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Article
October 1974

Kaposi Sarcoma Complicating Systemic Lupus Erythematosus Treated With Immunosuppression

Author Affiliations

From the Department of Dermatology, Mt. Sinai School of Medicine, City University of New York, 100th St & Fifth Ave, New York. Dr. Pereira is now with the Metropolitan Hospital Center, New York.

Arch Dermatol. 1974;110(4):602-604. doi:10.1001/archderm.1974.01630100058014
Abstract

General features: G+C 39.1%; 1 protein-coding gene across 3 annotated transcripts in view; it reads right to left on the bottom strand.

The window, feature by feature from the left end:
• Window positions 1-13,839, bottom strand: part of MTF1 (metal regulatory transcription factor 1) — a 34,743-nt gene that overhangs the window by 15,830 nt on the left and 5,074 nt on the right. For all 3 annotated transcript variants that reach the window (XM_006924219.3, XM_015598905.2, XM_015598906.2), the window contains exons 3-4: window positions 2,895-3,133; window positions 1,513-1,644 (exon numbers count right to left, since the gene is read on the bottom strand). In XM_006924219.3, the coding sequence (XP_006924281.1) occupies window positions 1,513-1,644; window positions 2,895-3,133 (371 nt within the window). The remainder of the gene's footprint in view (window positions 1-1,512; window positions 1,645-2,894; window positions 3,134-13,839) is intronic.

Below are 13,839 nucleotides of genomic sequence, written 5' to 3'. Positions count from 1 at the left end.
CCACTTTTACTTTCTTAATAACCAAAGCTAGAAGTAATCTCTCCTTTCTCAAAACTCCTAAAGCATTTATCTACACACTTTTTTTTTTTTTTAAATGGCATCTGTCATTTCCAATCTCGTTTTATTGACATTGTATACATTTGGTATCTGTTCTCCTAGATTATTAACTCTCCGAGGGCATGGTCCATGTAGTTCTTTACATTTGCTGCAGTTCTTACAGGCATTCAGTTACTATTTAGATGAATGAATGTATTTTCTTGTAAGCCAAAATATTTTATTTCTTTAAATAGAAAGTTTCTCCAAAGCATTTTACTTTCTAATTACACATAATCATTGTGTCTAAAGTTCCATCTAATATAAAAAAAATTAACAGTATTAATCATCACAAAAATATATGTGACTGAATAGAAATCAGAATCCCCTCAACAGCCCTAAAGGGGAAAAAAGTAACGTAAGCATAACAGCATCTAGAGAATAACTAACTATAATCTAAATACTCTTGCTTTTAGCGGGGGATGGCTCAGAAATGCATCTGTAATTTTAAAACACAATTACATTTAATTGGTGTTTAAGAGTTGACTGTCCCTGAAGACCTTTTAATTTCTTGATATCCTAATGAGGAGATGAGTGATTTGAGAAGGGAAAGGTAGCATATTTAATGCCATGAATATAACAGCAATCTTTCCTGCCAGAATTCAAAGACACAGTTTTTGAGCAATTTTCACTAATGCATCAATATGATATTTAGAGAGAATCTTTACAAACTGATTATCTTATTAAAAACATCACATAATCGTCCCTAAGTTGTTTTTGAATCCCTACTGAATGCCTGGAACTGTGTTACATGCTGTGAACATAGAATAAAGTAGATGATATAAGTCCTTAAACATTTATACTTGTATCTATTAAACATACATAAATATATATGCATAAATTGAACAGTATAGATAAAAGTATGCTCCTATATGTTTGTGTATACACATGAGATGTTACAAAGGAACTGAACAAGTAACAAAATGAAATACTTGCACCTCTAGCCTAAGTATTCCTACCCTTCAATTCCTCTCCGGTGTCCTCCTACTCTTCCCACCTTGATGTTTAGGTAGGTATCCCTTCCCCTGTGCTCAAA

A 37-year-old Puerto Rican woman who had systemic lupus erythematosus was treated with azathioprine and prednisone. Three months after this treatment was started, Kaposi sarcoma developed. It is known that transplant recipients receiving immunosuppressive therapy have a significantly higher incidence of malignant tumors than that occurring in the normal population. There is growing clinical and theoretical evidence that persons with non-neoplastic diseases treated with immunosuppression run a similarly increased risk of developing malignant tumors. The sequence of events in this case suggests that the immunosuppressive therapy predisposed the patient to the development of Kaposi sarcoma. Only prospective studies will confirm whether or not such patients actually do have an increased incidence of malignant tumors.

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